JAKE FERGUSON, Motion Design 2016 Graduate and
KIYOON NAM, Motion Design 2018 Graduate
The list of Ringling College of Art and Design alumni who’ve made us proud continues to grow. Academy Award winners (Brandon Oldenburg and Patrick Osborne). A YouTube star Nick Pitera). A makeup entrepreneur (Michelle Phan). A TV personality (David Bromstad).
And now we can add another two Emmy winners to that list.
For their main title design for Counterpart, a science fiction thriller TV show on the Starz channel, Motion Design grads Kiyoon Nam (’18) and Jake Ferguson (’16) each won an Emmy at the 70th Creative Arts Emmy Awards ceremony in September 2018. Nam shares the details about that amazing accomplishment as well as Ringling College’s role in his success.
Q. How did Ringling College’s Motion Design program prepare you for your work on Counterpart?
A. The Motion Design department really thickened my skin and prepared me to put in the long hours necessary to succeed with a big project. All of the late nights working on class assignments and projects at Ringling College really carry over—there will be times where you have to stay just as late at work to deliver something the next day.
Q. Describe the experience of receiving an Emmy.
A. Amazing. They held it at the Microsoft Theater, which is a massive venue. It was an out-of-body experience walking next to celebrities on the red carpet and having telescopic lenses pointed at your face. We really weren’t expecting to win because we were nominated along with so many other talented artists and directors, and we were the only nominees for the Starz network that night.
I don’t clearly remember walking up to and standing on the stage because I had such adrenaline-fueled tunnel vision after hearing us get called. But the afterparty was a really grandiose and expensive event—I remember that!
Q. What type of research was needed in order to create the main title design for Counterpart?
A. In terms of visuals, Karin—one of the creative directors here at Imaginary Forces—wanted us to focus on the architectural aspect of the show and its setting, which aesthetically is a late 80s to late 90s Berlin with Brutalist architecture. A lot of research went into what kind of landmarks would be in or around the events of the show as well. The visual research really lent itself to the conceptual research—the geometric, concrete structures of Berlin really opened us up to playing with the idea of duality and separated, compartmentalized realities.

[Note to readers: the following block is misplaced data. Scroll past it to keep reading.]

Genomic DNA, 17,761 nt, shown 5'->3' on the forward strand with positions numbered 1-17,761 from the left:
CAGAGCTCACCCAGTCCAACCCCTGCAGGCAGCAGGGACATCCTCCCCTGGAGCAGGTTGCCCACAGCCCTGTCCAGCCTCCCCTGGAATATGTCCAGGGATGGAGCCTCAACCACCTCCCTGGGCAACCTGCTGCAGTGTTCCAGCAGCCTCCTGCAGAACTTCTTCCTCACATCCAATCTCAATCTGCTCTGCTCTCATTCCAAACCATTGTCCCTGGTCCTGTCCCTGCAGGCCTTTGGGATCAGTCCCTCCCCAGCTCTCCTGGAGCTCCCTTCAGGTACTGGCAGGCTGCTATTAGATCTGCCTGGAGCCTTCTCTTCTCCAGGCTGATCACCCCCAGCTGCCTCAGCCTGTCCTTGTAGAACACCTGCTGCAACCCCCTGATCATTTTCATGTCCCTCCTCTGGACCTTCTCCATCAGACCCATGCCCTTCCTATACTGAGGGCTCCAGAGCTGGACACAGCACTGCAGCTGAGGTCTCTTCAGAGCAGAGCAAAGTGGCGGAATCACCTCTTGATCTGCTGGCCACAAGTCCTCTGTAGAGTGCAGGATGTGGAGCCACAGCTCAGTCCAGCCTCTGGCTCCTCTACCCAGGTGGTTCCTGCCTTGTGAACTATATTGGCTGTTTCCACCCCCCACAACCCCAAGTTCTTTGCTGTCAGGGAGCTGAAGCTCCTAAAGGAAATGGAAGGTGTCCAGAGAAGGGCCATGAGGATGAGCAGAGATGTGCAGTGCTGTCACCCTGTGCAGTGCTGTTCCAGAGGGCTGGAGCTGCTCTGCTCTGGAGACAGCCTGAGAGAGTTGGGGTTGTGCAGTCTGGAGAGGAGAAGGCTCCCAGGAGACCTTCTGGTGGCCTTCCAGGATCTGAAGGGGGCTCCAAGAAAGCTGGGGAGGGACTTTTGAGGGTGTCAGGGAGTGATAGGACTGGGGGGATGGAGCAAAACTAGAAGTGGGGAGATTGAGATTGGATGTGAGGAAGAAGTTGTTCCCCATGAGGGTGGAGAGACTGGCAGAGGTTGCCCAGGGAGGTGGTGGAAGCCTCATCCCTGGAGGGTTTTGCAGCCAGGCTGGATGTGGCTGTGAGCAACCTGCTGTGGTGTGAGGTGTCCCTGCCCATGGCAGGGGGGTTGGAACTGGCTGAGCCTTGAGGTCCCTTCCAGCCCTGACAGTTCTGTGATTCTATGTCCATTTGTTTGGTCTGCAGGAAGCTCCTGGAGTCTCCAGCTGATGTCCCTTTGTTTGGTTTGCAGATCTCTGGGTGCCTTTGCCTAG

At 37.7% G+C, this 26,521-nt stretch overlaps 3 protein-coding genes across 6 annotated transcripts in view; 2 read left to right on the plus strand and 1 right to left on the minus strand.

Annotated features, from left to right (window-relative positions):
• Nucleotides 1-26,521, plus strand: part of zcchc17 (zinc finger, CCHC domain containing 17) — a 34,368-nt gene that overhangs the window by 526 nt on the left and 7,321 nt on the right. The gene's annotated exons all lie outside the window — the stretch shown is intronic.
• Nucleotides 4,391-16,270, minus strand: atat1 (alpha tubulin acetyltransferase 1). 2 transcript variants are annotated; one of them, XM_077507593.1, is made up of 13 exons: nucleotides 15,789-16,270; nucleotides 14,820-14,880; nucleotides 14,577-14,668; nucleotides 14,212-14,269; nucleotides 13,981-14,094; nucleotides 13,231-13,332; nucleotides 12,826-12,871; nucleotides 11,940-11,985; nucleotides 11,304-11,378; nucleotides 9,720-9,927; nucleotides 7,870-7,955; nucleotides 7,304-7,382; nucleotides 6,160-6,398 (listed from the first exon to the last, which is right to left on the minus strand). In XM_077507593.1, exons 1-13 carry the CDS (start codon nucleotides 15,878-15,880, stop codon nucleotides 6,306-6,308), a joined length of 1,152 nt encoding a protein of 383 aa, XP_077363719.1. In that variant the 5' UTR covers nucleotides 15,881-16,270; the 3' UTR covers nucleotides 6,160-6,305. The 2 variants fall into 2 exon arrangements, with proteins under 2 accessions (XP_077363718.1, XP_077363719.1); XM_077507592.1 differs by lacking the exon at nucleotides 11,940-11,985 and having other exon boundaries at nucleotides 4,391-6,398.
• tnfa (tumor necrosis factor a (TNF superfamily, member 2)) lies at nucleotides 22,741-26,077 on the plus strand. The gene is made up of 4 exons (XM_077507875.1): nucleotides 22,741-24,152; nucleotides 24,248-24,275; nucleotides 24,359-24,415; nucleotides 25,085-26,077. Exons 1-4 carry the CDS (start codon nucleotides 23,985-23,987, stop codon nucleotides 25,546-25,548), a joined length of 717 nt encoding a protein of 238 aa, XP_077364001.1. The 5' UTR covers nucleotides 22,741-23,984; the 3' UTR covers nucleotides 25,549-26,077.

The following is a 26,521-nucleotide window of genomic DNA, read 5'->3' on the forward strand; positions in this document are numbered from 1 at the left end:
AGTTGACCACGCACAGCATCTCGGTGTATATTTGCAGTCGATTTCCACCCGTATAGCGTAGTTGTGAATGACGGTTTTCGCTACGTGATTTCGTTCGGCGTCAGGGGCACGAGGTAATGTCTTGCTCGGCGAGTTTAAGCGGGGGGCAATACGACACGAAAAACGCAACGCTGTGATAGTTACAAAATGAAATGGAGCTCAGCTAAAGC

The showrunners sent us work-in-progress cuts of a few episodes as well as some props from the actual set to use as assets or reference, which helped us a ton.
Q. If you had to summarize the most important thing that you’ve learned from your work on Counterpart, what would it be?
A. Learning to accept changes to something you’re attached to. Many times during the project, the client asked us to change certain shots or add things or trim some time from the overall edit. The title was such a passion project for everyone involved that it was hard at times, but with Karin directing and the badass team of artists I was a part of, all of the changes only made Counterpart better.
Q. What’s the most important thing that people should know or understand about Motion Design?
A. 90% of the real-world jobs you work on as a motion designer aren’t flashy or grandiose, but they’re important and worthy of your best efforts.
Here’s another thing. At Ringling College, you’re so used to making meaningful and conceptual art and being in total control over your own project. But once you become a professional, you have to relinquish some control over your own art whether it’s for the client or the creative director. Some might find that to be a challenging adjustment.
Q. Any tips for current Motion Design students?
A. Apply for an internship—it doesn’t matter what city or studio. Don’t be picky. There are so many processes and workflows, project types, hierarchies, and other things that Ringling College simply cannot teach or show you them all. However, the survival and adaptation skills you learn at college will help.
Plus your success in this industry can be heavily influenced by people you meet, so find an internship and meet professionals. You never know what they could offer you and what you could offer them!
Q. What’s next for you?
A. I hope to become an art director here at Imaginary Forces. I’ve been putting in the long days and many, many weekends toward securing that goal. I really like this company and the people I work with. I plan to climb the ladder here and continue to work on meaningful, beautiful projects.